Raw Material Analysis
The major raw materials for whisky, bourbon, vodka and gin production are the cultivated cereals. These include barley, wheat, maize and rye. Other materials of agricultural origin include sugar cane (molasses and cane juice), potatoes, sorghum and grapes.
While enzymes are often used for the hydrolysis of starchy cereals for neutral spirit production, most whiskies and beers utilise a proportion of malted cereals in their mash bills. For the production of Scotch Whisky, only the endogenous enzymes of malted barley may be used and in the production of Scotch Malt Whisky, the mash bill must comprise 100 per cent malted barley.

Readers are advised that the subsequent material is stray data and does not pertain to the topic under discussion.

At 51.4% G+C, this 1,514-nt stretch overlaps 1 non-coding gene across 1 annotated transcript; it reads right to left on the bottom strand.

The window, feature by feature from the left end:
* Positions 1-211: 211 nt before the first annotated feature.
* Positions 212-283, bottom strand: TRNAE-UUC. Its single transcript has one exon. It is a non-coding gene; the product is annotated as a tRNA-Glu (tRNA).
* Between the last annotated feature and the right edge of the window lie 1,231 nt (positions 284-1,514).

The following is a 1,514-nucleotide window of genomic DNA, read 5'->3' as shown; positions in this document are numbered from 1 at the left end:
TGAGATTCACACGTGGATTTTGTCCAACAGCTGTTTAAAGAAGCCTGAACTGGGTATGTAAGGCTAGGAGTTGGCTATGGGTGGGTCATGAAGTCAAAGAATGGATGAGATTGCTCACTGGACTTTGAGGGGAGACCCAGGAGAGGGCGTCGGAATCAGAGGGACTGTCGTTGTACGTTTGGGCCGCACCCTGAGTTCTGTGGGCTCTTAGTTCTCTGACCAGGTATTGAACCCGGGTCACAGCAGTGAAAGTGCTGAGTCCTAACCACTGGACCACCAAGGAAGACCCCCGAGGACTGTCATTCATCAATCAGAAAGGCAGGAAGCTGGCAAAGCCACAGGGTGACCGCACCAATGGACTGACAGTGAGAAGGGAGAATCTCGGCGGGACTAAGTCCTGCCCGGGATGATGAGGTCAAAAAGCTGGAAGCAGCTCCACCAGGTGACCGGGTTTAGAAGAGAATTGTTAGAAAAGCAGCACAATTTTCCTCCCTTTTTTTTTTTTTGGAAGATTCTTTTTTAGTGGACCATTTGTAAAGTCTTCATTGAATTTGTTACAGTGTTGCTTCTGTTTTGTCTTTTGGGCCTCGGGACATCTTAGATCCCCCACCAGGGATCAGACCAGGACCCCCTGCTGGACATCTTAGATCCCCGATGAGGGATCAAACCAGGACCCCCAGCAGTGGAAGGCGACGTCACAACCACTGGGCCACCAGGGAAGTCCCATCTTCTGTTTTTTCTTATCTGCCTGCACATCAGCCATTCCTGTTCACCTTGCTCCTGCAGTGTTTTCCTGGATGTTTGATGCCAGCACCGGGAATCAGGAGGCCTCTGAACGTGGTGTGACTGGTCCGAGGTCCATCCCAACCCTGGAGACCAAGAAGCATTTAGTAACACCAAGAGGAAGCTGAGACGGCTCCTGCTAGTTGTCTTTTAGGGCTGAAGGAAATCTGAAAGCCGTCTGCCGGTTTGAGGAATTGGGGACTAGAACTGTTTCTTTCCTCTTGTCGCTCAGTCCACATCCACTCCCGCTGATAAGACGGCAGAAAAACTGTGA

The traditional process of malt whisky production relies on a well modified malt which is readily processed through conventional or semi-lauter mash tuns. These mash tuns rely on an efficiently filtered wort delivering a good level of extract and fermentability of the resultant wort. These quality parameters determine the spirit yield through the plant which is generally measured in litres of absolute alcohol per tonne of malt mashed.
Accordingly, Tatlock and Thomson offer extensive analytical services on malt and cereal analysis. Additionally, we carry out production analysis of the fermenting worts (wash) and analytical determinations of spirit quality.
These services include predicted yield analysis (PSY), determination of malt phenols, NDMA and ethyl carbamate (urethane) analysis, wash acidity and monitoring of the beneficial secondary lactic acid fermentation. Sulphur dioxide levels in malts are also determined.